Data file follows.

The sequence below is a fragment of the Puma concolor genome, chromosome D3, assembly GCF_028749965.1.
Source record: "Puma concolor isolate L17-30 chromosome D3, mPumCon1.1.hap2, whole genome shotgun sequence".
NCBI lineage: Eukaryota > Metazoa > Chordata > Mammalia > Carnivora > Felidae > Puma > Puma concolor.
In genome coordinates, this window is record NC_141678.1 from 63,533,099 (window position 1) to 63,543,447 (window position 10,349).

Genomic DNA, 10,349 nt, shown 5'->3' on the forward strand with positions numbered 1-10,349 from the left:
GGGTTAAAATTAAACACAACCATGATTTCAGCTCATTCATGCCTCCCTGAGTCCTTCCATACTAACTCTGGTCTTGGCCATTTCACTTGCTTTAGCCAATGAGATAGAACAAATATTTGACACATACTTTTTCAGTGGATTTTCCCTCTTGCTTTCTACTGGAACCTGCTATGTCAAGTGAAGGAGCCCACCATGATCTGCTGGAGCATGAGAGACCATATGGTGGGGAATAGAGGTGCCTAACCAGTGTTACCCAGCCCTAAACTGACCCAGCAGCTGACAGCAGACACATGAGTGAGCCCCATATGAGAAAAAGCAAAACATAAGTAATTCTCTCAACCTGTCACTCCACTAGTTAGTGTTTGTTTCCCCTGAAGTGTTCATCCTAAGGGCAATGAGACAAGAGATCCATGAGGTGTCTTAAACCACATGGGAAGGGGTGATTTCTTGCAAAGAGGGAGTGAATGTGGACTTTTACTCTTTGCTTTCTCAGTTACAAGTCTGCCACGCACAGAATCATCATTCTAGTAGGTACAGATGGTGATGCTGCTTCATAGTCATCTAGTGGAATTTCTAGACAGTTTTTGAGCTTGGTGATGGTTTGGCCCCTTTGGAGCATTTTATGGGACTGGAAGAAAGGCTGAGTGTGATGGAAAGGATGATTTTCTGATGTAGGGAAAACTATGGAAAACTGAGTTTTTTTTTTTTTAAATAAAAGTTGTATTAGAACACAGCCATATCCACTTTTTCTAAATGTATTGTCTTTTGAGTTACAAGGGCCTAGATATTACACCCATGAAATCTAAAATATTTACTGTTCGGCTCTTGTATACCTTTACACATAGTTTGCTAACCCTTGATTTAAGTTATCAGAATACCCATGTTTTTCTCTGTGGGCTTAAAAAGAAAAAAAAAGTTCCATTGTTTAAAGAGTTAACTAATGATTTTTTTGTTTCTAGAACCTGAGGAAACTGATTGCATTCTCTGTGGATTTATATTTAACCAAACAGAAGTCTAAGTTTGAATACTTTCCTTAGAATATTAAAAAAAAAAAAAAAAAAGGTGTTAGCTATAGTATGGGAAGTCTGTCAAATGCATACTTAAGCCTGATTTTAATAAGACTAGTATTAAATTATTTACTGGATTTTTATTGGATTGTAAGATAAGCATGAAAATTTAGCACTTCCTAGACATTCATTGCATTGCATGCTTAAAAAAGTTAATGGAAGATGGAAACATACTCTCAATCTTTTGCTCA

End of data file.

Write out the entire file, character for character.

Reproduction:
The sequence below is a fragment of the Puma concolor genome, chromosome D3, assembly GCF_028749965.1.
Source record: "Puma concolor isolate L17-30 chromosome D3, mPumCon1.1.hap2, whole genome shotgun sequence".
NCBI lineage: Eukaryota > Metazoa > Chordata > Mammalia > Carnivora > Felidae > Puma > Puma concolor.
In genome coordinates, this window is record NC_141678.1 from 63,533,099 (window position 1) to 63,543,447 (window position 10,349).

Genomic DNA, 10,349 nt, shown 5'->3' on the forward strand with positions numbered 1-10,349 from the left:
GGGTTAAAATTAAACACAACCATGATTTCAGCTCATTCATGCCTCCCTGAGTCCTTCCATACTAACTCTGGTCTTGGCCATTTCACTTGCTTTAGCCAATGAGATAGAACAAATATTTGACACATACTTTTTCAGTGGATTTTCCCTCTTGCTTTCTACTGGAACCTGCTATGTCAAGTGAAGGAGCCCACCATGATCTGCTGGAGCATGAGAGACCATATGGTGGGGAATAGAGGTGCCTAACCAGTGTTACCCAGCCCTAAACTGACCCAGCAGCTGACAGCAGACACATGAGTGAGCCCCATATGAGAAAAAGCAAAACATAAGTAATTCTCTCAACCTGTCACTCCACTAGTTAGTGTTTGTTTCCCCTGAAGTGTTCATCCTAAGGGCAATGAGACAAGAGATCCATGAGGTGTCTTAAACCACATGGGAAGGGGTGATTTCTTGCAAAGAGGGAGTGAATGTGGACTTTTACTCTTTGCTTTCTCAGTTACAAGTCTGCCACGCACAGAATCATCATTCTAGTAGGTACAGATGGTGATGCTGCTTCATAGTCATCTAGTGGAATTTCTAGACAGTTTTTGAGCTTGGTGATGGTTTGGCCCCTTTGGAGCATTTTATGGGACTGGAAGAAAGGCTGAGTGTGATGGAAAGGATGATTTTCTGATGTAGGGAAAACTATGGAAAACTGAGTTTTTTTTTTTTTAAATAAAAGTTGTATTAGAACACAGCCATATCCACTTTTTCTAAATGTATTGTCTTTTGAGTTACAAGGGCCTAGATATTACACCCATGAAATCTAAAATATTTACTGTTCGGCTCTTGTATACCTTTACACATAGTTTGCTAACCCTTGATTTAAGTTATCAGAATACCCATGTTTTTCTCTGTGGGCTTAAAAAGAAAAAAAAAGTTCCATTGTTTAAAGAGTTAACTAATGATTTTTTTGTTTCTAGAACCTGAGGAAACTGATTGCATTCTCTGTGGATTTATATTTAACCAAACAGAAGTCTAAGTTTGAATACTTTCCTTAGAATATTAAAAAAAAAAAAAAAAAAGGTGTTAGCTATAGTATGGGAAGTCTGTCAAATGCATACTTAAGCCTGATTTTAATAAGACTAGTATTAAATTATTTACTGGATTTTTATTGGATTGTAAGATAAGCATGAAAATTTAGCACTTCCTAGACATTCATTGCATTGCATGCTTAAAAAAGTTAATGGAAGATGGAAACATACTCTCAATCTTTTGCTCA